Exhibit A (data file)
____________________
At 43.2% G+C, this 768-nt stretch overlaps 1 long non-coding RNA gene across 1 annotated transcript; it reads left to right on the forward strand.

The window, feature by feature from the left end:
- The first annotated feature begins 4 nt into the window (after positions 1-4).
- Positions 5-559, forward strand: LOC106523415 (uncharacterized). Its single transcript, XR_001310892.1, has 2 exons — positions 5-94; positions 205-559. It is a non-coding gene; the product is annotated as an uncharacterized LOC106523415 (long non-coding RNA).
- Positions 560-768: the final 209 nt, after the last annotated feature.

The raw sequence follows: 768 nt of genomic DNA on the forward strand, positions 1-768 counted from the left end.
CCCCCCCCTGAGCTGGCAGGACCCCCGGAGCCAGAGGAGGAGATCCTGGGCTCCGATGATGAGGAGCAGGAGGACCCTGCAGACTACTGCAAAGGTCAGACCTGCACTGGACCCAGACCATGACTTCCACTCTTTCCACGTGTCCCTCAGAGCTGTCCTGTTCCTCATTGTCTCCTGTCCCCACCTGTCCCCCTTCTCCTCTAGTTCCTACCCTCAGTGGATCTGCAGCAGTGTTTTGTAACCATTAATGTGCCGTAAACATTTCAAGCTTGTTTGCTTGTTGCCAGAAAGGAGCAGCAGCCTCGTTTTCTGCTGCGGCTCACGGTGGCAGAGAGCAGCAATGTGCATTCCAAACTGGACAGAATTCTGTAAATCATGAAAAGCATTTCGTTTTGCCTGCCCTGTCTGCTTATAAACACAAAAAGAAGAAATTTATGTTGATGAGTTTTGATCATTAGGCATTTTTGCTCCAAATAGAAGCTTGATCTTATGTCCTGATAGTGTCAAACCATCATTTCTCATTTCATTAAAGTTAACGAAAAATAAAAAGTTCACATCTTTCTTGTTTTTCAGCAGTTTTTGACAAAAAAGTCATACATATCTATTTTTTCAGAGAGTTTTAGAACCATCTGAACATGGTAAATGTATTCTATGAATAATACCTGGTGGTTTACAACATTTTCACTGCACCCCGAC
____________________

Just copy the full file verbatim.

At 43.2% G+C, this 768-nt stretch overlaps 1 long non-coding RNA gene across 1 annotated transcript; it reads left to right on the forward strand.

The window, feature by feature from the left end:
- The first annotated feature begins 4 nt into the window (after positions 1-4).
- Positions 5-559, forward strand: LOC106523415 (uncharacterized). Its single transcript, XR_001310892.1, has 2 exons — positions 5-94; positions 205-559. It is a non-coding gene; the product is annotated as an uncharacterized LOC106523415 (long non-coding RNA).
- Positions 560-768: the final 209 nt, after the last annotated feature.

The raw sequence follows: 768 nt of genomic DNA on the forward strand, positions 1-768 counted from the left end.
CCCCCCCCTGAGCTGGCAGGACCCCCGGAGCCAGAGGAGGAGATCCTGGGCTCCGATGATGAGGAGCAGGAGGACCCTGCAGACTACTGCAAAGGTCAGACCTGCACTGGACCCAGACCATGACTTCCACTCTTTCCACGTGTCCCTCAGAGCTGTCCTGTTCCTCATTGTCTCCTGTCCCCACCTGTCCCCCTTCTCCTCTAGTTCCTACCCTCAGTGGATCTGCAGCAGTGTTTTGTAACCATTAATGTGCCGTAAACATTTCAAGCTTGTTTGCTTGTTGCCAGAAAGGAGCAGCAGCCTCGTTTTCTGCTGCGGCTCACGGTGGCAGAGAGCAGCAATGTGCATTCCAAACTGGACAGAATTCTGTAAATCATGAAAAGCATTTCGTTTTGCCTGCCCTGTCTGCTTATAAACACAAAAAGAAGAAATTTATGTTGATGAGTTTTGATCATTAGGCATTTTTGCTCCAAATAGAAGCTTGATCTTATGTCCTGATAGTGTCAAACCATCATTTCTCATTTCATTAAAGTTAACGAAAAATAAAAAGTTCACATCTTTCTTGTTTTTCAGCAGTTTTTGACAAAAAAGTCATACATATCTATTTTTTCAGAGAGTTTTAGAACCATCTGAACATGGTAAATGTATTCTATGAATAATACCTGGTGGTTTACAACATTTTCACTGCACCCCGAC